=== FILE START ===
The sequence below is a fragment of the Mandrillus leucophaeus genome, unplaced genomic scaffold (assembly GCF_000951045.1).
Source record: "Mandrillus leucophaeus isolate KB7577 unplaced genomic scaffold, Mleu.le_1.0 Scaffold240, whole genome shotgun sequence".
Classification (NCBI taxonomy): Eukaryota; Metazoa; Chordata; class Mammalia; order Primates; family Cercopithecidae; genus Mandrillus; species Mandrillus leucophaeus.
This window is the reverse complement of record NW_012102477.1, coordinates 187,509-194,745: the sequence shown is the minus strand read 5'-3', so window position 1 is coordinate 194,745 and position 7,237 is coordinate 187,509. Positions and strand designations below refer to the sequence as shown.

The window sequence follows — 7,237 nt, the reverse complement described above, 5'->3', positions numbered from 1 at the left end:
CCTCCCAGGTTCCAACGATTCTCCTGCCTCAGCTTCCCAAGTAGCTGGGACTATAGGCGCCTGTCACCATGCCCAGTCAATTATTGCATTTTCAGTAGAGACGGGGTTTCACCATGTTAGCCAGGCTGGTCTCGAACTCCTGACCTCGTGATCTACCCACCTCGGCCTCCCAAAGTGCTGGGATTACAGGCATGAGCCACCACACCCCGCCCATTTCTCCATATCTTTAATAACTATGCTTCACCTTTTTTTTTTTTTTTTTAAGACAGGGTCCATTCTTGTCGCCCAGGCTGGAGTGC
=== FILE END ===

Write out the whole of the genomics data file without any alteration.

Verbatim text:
The sequence below is a fragment of the Mandrillus leucophaeus genome, unplaced genomic scaffold (assembly GCF_000951045.1).
Source record: "Mandrillus leucophaeus isolate KB7577 unplaced genomic scaffold, Mleu.le_1.0 Scaffold240, whole genome shotgun sequence".
Classification (NCBI taxonomy): Eukaryota; Metazoa; Chordata; class Mammalia; order Primates; family Cercopithecidae; genus Mandrillus; species Mandrillus leucophaeus.
This window is the reverse complement of record NW_012102477.1, coordinates 187,509-194,745: the sequence shown is the minus strand read 5'-3', so window position 1 is coordinate 194,745 and position 7,237 is coordinate 187,509. Positions and strand designations below refer to the sequence as shown.

The window sequence follows — 7,237 nt, the reverse complement described above, 5'->3', positions numbered from 1 at the left end:
CCTCCCAGGTTCCAACGATTCTCCTGCCTCAGCTTCCCAAGTAGCTGGGACTATAGGCGCCTGTCACCATGCCCAGTCAATTATTGCATTTTCAGTAGAGACGGGGTTTCACCATGTTAGCCAGGCTGGTCTCGAACTCCTGACCTCGTGATCTACCCACCTCGGCCTCCCAAAGTGCTGGGATTACAGGCATGAGCCACCACACCCCGCCCATTTCTCCATATCTTTAATAACTATGCTTCACCTTTTTTTTTTTTTTTTTAAGACAGGGTCCATTCTTGTCGCCCAGGCTGGAGTGC